Take a wooden chair, for example (which is part of the objective, external universe).  We can test the chair, examine it scientifically, compare it to other chairs, see how it reacts in different environments, repeat all of our tests and see how consistently we get the same results, and so forth.  The chair can be observed in many ways that do not rely on our opinions alone, thus showing that the chair most likely objectively exists.  (This is why scientists generally don't disagree over the existence of the external universe, only it's nature.)  However, we cannot perform these tests on "objective good".  It is not an object.  It has no material existence for us to test, and so it is not comparable to the external universe.

However, it could be argued that the objective, external universe does not consist solely of material objects, but also abstract objects, and, like morality, these abstract objects exist objectively.  For example, numbers are said (by some philosophers) to be abstract objects that exist objectively (i.e. independent of human opinion).  To that, I would respond with questioning the objective existence of numbers.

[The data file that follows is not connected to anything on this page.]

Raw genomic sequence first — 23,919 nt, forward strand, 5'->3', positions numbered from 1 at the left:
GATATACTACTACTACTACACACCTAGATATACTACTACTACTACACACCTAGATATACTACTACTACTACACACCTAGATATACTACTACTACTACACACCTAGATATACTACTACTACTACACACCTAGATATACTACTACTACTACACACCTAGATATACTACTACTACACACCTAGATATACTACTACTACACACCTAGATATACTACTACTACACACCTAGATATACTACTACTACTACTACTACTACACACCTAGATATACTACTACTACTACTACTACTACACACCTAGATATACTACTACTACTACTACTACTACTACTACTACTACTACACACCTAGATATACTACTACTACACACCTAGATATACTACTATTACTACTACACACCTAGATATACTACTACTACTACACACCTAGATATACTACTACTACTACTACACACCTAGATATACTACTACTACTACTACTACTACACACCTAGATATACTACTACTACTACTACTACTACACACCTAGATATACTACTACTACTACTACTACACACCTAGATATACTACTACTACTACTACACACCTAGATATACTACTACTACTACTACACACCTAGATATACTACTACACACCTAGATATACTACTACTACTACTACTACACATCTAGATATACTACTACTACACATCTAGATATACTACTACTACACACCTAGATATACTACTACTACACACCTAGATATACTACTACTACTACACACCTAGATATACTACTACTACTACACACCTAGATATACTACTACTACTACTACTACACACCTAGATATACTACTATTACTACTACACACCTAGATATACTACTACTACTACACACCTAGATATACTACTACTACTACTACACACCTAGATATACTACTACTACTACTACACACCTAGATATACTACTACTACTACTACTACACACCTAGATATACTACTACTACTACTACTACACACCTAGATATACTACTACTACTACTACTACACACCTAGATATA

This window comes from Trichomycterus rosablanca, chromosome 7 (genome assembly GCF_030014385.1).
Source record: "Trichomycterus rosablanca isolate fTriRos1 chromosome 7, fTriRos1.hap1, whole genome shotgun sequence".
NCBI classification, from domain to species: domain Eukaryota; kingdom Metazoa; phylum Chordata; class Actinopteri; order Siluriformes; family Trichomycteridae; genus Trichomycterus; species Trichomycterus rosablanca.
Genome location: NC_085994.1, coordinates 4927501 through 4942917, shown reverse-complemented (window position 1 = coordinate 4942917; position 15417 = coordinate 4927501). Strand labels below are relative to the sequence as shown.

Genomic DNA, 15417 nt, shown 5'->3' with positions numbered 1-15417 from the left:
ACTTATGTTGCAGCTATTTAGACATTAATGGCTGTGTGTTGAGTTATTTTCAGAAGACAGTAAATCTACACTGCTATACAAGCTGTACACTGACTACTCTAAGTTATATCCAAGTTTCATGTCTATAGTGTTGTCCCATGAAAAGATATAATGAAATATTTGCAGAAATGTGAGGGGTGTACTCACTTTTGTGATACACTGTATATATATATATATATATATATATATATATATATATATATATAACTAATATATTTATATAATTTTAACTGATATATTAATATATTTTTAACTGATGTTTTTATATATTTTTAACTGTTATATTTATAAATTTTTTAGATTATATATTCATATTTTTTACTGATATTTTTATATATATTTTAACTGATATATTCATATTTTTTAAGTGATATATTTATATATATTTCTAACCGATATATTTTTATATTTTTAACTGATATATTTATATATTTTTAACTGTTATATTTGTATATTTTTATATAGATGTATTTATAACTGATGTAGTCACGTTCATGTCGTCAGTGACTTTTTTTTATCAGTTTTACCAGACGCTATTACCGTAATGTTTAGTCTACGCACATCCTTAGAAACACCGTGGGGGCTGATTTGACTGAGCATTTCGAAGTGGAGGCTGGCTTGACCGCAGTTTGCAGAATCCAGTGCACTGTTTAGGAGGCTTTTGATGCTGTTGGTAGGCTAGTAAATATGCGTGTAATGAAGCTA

To what extent do numbers really exist objectively?  Sure, numbers can be used to refer to material objects  -- like, to describe things.  For example, there is "one" chair.  But to what extent does the number "one" exist without the chair?

Neil might agree, and say that "one" does not exist without the chair, just like "objective morality" wouldn't exist without that to which "objective morality" refers!  To that, I would ask, "to what does 'objective morality' refer?"  If it's something material, then we could compare it to the external universe -- and it would be something we could test.  But if it's something abstract, then I would question that thing's existence, as well.

On the other hand, Neil might disagree and say that "one" does exist without the chair.  For example, it exist in our minds.  However, but that's not objective, but rather subjective.  So, it seems that numbers, apart from the material things to which they refer, may not objectively exist.  (Now, I'm far from a philosopher or theoretical mathematician, or whoever would be an expert in these questions about the objective existence of numbers, but I'd be interested in knowing if I'm wrong about all this).

So, while there is significant agreement about morality throughout cultures, there's also significant disagreement.  And while there is disagreement among scientists about the nature of the external universe, and this disagreement doesn't threaten the objective existence of it, the existence of the external universe cannot be compared to the existence of objective morality.